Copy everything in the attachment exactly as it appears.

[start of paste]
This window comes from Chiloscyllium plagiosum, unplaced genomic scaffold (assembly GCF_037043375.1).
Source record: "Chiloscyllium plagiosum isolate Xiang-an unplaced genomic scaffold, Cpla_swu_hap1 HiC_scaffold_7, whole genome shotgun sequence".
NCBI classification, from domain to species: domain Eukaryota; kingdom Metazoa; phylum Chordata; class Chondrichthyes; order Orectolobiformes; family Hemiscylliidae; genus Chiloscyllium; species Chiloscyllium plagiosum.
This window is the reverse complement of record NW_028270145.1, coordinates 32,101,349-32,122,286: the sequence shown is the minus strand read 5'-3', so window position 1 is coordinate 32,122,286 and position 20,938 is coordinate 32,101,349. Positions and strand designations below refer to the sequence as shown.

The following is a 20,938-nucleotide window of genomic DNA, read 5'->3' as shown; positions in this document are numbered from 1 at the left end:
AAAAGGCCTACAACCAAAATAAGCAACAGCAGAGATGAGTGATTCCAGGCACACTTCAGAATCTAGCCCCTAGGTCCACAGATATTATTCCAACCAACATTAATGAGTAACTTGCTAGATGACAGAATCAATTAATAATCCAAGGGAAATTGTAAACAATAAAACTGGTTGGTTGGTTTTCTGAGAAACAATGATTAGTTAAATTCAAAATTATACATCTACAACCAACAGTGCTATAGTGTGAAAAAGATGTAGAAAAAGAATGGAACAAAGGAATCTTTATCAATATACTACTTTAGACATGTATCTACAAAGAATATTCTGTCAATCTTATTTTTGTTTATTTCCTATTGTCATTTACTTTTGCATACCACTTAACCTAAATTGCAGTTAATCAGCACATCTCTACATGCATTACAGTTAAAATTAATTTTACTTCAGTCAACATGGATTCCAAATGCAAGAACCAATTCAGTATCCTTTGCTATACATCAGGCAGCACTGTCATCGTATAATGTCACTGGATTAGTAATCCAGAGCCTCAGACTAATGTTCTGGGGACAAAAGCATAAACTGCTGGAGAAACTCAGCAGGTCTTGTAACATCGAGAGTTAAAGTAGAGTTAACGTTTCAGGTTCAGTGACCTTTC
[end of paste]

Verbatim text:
This window comes from Chiloscyllium plagiosum, unplaced genomic scaffold (assembly GCF_037043375.1).
Source record: "Chiloscyllium plagiosum isolate Xiang-an unplaced genomic scaffold, Cpla_swu_hap1 HiC_scaffold_7, whole genome shotgun sequence".
NCBI classification, from domain to species: domain Eukaryota; kingdom Metazoa; phylum Chordata; class Chondrichthyes; order Orectolobiformes; family Hemiscylliidae; genus Chiloscyllium; species Chiloscyllium plagiosum.
This window is the reverse complement of record NW_028270145.1, coordinates 32,101,349-32,122,286: the sequence shown is the minus strand read 5'-3', so window position 1 is coordinate 32,122,286 and position 20,938 is coordinate 32,101,349. Positions and strand designations below refer to the sequence as shown.

The following is a 20,938-nucleotide window of genomic DNA, read 5'->3' as shown; positions in this document are numbered from 1 at the left end:
AAAAGGCCTACAACCAAAATAAGCAACAGCAGAGATGAGTGATTCCAGGCACACTTCAGAATCTAGCCCCTAGGTCCACAGATATTATTCCAACCAACATTAATGAGTAACTTGCTAGATGACAGAATCAATTAATAATCCAAGGGAAATTGTAAACAATAAAACTGGTTGGTTGGTTTTCTGAGAAACAATGATTAGTTAAATTCAAAATTATACATCTACAACCAACAGTGCTATAGTGTGAAAAAGATGTAGAAAAAGAATGGAACAAAGGAATCTTTATCAATATACTACTTTAGACATGTATCTACAAAGAATATTCTGTCAATCTTATTTTTGTTTATTTCCTATTGTCATTTACTTTTGCATACCACTTAACCTAAATTGCAGTTAATCAGCACATCTCTACATGCATTACAGTTAAAATTAATTTTACTTCAGTCAACATGGATTCCAAATGCAAGAACCAATTCAGTATCCTTTGCTATACATCAGGCAGCACTGTCATCGTATAATGTCACTGGATTAGTAATCCAGAGCCTCAGACTAATGTTCTGGGGACAAAAGCATAAACTGCTGGAGAAACTCAGCAGGTCTTGTAACATCGAGAGTTAAAGTAGAGTTAACGTTTCAGGTTCAGTGACCTTTC